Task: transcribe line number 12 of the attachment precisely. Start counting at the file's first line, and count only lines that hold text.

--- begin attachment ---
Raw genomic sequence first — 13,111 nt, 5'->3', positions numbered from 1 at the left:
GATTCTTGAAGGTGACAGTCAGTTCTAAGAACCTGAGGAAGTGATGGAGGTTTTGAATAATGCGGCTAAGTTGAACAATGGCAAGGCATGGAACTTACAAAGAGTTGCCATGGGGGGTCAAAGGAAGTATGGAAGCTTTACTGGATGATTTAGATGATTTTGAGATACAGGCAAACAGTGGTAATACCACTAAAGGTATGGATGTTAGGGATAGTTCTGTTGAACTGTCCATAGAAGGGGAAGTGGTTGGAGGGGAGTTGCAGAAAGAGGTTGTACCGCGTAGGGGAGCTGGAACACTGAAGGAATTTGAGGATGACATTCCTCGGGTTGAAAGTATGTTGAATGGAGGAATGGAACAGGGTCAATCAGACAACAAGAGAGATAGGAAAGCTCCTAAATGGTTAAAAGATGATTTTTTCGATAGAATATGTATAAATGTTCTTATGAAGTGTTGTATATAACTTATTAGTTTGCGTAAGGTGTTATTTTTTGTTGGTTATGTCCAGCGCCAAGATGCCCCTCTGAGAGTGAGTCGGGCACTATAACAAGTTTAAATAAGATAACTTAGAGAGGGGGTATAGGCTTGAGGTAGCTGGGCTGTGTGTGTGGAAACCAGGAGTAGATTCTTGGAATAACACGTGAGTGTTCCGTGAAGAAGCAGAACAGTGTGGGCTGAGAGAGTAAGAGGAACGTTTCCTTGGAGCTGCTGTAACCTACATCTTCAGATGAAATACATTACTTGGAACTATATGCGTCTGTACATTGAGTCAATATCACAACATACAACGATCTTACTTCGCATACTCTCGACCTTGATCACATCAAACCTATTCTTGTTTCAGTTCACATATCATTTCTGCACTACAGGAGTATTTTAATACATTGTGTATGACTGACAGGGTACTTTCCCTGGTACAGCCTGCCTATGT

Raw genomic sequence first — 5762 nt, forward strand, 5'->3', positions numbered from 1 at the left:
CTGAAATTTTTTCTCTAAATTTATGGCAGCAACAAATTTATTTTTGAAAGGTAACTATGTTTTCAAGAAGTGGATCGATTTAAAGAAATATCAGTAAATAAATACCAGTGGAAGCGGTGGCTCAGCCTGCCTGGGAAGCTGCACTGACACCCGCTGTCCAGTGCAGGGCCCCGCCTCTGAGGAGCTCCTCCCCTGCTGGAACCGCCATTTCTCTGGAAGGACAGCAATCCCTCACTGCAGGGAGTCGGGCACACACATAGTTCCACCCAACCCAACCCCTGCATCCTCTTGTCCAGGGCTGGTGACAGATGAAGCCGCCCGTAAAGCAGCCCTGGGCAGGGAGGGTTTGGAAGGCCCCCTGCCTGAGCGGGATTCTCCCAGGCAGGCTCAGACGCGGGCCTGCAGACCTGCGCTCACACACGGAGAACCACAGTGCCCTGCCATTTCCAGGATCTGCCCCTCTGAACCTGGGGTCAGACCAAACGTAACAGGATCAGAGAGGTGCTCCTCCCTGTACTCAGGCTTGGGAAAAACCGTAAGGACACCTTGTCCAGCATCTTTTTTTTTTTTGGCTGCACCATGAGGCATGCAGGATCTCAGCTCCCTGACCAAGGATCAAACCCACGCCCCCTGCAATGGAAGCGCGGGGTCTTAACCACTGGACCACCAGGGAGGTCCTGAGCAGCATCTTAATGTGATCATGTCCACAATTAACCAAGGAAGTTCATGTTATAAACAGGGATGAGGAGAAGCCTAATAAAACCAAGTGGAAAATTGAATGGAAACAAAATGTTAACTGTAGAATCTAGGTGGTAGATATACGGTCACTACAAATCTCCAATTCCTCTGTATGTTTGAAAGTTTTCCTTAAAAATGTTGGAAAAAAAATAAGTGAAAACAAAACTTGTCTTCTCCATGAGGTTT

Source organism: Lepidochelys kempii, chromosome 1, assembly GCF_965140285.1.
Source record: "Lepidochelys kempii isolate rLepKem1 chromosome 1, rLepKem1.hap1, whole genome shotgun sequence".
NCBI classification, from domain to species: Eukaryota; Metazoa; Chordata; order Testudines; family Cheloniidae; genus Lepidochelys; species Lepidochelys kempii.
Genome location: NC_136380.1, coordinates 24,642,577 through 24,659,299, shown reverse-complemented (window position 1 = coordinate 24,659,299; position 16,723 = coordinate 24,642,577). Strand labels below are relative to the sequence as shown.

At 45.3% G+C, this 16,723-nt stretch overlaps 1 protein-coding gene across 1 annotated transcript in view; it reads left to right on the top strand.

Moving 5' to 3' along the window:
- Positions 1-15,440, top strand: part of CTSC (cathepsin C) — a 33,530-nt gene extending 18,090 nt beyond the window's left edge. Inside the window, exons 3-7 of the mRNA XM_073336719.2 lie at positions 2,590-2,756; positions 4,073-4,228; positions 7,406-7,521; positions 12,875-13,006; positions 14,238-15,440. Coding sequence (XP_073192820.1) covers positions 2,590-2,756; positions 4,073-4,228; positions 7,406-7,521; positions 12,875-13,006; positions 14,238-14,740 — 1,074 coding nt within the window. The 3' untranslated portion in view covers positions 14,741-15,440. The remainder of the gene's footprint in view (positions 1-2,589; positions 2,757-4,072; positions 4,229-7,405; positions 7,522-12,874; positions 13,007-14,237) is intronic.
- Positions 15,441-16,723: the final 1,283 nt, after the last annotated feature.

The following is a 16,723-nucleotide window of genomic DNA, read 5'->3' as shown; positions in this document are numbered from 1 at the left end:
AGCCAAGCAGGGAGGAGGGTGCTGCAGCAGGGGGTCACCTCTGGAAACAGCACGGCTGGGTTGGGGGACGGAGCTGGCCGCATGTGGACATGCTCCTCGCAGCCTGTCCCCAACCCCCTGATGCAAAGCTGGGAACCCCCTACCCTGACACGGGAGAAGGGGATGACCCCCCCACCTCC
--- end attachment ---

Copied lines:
- Positions 15,441-16,723: the final 1,283 nt, after the last annotated feature.